LISA WALKER was born in 1967 in Wellington, Aotearoa. She studied Craft and Design at Otago Polytech Art School and in the early 90s became a founding member of the "Workshop 6" jewellery collective in Auckland. From there, Lisa made her way across the globe to Munich where she was able to further develop her ecclectic and inquisitive approach to jewellery under the tutelage of Professor Otto Kunzli at the Munich Academy of Fine Arts. She has been a full-time practicing jeweller in Munich since then, and in 2009, she returned to Aotearoa with her family and has settled back in Wellington.
Walker has received recognition for her work as the recipient of various awards and scholarships. In 2010 she was awarded the Francoise van den Bosch prize for work of an outstanding quality that influences and appeals to younger generations of artists internationally.
Exhibiting in numerous solo and group jewellery exhibitions around the world, she has also taken part in significant exhibitions in public galleries.
Walker also regularly teaches workshops and presents guest lectures around the world. She has been the subject of a number of articles and publications and a retrospective glimpse of her work is presented in “Unwearable” (Darling Publications, 2008) and “Unwearable Appendix” (2009).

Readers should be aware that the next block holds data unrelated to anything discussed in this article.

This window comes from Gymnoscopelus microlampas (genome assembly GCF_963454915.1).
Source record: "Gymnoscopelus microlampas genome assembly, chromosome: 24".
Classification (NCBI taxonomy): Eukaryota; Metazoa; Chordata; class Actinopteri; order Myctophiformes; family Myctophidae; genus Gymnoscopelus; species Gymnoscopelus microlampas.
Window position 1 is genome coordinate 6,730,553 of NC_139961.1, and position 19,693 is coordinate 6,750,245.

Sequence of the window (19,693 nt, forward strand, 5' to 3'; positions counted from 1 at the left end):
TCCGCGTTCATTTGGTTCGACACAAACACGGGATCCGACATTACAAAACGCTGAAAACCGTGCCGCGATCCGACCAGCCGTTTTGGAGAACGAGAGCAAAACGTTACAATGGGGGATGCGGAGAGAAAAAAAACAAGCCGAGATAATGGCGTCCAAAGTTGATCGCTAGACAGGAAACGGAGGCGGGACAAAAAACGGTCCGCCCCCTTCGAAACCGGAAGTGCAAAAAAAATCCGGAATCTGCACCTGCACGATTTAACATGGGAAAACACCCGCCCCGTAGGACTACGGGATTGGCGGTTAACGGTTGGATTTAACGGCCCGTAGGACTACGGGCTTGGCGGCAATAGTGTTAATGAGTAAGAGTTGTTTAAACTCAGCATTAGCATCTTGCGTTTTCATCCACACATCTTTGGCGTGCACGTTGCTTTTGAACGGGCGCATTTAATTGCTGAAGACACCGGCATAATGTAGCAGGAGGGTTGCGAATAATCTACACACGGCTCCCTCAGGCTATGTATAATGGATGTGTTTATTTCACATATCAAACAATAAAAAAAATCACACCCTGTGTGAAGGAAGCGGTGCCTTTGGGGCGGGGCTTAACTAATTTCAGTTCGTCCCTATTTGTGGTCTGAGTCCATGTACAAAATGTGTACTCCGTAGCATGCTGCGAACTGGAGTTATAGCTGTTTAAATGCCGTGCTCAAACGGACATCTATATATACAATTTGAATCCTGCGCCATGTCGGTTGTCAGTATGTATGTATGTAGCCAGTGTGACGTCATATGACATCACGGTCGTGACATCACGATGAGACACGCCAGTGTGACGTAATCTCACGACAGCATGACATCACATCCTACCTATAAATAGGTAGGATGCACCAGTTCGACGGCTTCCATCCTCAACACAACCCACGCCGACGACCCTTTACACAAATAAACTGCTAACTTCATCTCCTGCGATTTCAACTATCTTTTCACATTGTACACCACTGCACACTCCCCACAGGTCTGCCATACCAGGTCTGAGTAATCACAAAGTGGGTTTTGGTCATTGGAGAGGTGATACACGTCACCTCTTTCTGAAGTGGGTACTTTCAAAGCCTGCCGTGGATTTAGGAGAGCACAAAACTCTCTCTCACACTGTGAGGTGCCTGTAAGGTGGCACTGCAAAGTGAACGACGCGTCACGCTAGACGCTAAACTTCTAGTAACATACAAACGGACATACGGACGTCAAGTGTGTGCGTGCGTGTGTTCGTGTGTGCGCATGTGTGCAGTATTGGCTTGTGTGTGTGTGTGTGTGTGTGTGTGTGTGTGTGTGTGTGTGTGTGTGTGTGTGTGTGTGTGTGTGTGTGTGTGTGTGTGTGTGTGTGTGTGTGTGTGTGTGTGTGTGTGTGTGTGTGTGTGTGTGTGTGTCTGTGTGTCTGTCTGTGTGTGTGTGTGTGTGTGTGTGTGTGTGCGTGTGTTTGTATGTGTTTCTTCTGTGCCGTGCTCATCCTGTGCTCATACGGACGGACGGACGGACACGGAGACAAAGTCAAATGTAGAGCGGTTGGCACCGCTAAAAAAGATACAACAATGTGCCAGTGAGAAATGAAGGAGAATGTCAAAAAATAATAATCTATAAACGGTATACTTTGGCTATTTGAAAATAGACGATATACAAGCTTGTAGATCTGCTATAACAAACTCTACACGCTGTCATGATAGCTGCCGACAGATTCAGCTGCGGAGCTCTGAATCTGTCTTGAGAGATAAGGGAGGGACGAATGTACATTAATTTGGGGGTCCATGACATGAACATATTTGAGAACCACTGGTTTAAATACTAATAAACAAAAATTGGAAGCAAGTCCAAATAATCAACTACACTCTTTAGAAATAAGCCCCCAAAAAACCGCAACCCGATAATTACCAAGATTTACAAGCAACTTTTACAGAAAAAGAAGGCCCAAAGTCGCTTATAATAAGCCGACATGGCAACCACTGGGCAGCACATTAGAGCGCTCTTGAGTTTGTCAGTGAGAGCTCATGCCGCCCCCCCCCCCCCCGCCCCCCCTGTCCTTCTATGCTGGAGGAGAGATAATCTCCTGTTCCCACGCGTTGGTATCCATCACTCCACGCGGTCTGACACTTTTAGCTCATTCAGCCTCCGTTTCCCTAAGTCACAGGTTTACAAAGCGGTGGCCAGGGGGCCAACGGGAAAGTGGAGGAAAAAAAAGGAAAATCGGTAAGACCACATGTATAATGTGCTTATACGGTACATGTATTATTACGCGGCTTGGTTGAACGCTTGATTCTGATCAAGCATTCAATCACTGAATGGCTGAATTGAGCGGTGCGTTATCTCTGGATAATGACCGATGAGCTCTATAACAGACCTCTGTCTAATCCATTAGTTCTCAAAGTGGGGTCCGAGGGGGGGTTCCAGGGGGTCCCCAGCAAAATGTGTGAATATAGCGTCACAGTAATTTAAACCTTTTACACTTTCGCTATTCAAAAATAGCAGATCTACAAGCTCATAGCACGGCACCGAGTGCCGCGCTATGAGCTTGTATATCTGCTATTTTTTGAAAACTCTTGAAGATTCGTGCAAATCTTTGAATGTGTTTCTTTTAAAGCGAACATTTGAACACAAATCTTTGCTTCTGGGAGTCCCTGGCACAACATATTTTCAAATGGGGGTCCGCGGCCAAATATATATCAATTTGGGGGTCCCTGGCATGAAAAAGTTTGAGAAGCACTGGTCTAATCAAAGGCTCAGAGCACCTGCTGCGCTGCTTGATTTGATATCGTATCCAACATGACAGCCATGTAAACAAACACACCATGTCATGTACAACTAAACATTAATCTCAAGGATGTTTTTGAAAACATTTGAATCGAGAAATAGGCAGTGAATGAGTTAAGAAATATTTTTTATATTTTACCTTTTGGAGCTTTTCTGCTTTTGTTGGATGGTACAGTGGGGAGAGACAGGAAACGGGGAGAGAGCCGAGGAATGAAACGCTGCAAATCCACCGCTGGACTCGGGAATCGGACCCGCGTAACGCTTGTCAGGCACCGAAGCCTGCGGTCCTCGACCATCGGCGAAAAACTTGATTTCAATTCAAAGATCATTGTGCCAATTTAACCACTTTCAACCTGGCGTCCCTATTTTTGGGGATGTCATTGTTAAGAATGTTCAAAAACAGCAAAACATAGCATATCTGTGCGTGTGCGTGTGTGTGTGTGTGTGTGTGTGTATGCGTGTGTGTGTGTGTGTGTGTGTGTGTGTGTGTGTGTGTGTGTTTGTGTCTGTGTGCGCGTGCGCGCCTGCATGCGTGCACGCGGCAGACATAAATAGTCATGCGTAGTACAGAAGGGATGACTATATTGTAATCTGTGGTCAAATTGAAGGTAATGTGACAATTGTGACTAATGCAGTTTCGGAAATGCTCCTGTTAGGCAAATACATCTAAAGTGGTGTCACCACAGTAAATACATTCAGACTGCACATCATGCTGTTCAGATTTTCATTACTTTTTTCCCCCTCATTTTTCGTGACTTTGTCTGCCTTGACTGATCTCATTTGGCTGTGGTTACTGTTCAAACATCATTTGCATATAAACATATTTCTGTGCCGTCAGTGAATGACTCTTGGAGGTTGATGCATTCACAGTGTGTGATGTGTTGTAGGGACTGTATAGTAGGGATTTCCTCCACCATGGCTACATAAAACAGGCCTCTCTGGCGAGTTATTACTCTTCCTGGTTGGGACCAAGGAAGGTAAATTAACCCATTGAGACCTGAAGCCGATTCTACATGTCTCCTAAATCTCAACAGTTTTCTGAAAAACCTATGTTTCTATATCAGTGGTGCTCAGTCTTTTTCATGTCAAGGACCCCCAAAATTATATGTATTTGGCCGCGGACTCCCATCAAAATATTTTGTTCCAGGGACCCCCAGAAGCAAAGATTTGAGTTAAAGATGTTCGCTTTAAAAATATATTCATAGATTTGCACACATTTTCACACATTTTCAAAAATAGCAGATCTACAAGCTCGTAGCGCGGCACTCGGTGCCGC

Working in a large range of materials and techniques, "I make reactionary work, consciously active with influences from all walks of culture and life. The pieces are often laced with references to contemporary jewellery of the last 40 years, questioning and researching what jewellery means, what it can be.” Lisa Walker
Of her work:
"It can be a strange experience viewing Lisa Walker’s work from the perspective of New Zealand, her home country. Like the rest of the contemporary jewellery scene, we find her jewellery to be a challenge to our expectations and presumptions of what jewellery is. Her attack on the notion of permanence and the lingering expectations that jewellery should adorn and beautify the owner / wearer is ferocious and sometimes audacious, and, if you can accept it’s terms, kind of thrilling…" (Damian Skinner, 2009)